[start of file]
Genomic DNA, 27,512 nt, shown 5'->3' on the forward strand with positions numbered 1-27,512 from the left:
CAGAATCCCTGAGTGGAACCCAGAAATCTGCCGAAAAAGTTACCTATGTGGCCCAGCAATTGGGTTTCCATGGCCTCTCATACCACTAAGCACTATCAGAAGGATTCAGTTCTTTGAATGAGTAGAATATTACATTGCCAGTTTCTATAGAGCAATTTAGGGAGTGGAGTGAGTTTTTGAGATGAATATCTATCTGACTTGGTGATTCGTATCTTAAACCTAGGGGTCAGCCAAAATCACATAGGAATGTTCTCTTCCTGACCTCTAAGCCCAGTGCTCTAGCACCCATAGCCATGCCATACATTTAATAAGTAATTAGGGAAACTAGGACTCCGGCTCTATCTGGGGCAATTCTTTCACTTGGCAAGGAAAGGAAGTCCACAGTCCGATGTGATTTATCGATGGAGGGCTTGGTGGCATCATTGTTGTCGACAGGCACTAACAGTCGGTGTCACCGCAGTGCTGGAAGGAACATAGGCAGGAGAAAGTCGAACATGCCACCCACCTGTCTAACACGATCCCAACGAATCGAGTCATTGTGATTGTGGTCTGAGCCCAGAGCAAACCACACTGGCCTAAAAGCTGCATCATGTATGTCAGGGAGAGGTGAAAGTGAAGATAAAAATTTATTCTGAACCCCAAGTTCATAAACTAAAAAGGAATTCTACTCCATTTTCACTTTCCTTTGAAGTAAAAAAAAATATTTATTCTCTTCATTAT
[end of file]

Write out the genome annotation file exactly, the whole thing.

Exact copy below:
Genomic DNA, 27,512 nt, shown 5'->3' on the forward strand with positions numbered 1-27,512 from the left:
CAGAATCCCTGAGTGGAACCCAGAAATCTGCCGAAAAAGTTACCTATGTGGCCCAGCAATTGGGTTTCCATGGCCTCTCATACCACTAAGCACTATCAGAAGGATTCAGTTCTTTGAATGAGTAGAATATTACATTGCCAGTTTCTATAGAGCAATTTAGGGAGTGGAGTGAGTTTTTGAGATGAATATCTATCTGACTTGGTGATTCGTATCTTAAACCTAGGGGTCAGCCAAAATCACATAGGAATGTTCTCTTCCTGACCTCTAAGCCCAGTGCTCTAGCACCCATAGCCATGCCATACATTTAATAAGTAATTAGGGAAACTAGGACTCCGGCTCTATCTGGGGCAATTCTTTCACTTGGCAAGGAAAGGAAGTCCACAGTCCGATGTGATTTATCGATGGAGGGCTTGGTGGCATCATTGTTGTCGACAGGCACTAACAGTCGGTGTCACCGCAGTGCTGGAAGGAACATAGGCAGGAGAAAGTCGAACATGCCACCCACCTGTCTAACACGATCCCAACGAATCGAGTCATTGTGATTGTGGTCTGAGCCCAGAGCAAACCACACTGGCCTAAAAGCTGCATCATGTATGTCAGGGAGAGGTGAAAGTGAAGATAAAAATTTATTCTGAACCCCAAGTTCATAAACTAAAAAGGAATTCTACTCCATTTTCACTTTCCTTTGAAGTAAAAAAAAATATTTATTCTCTTCATTAT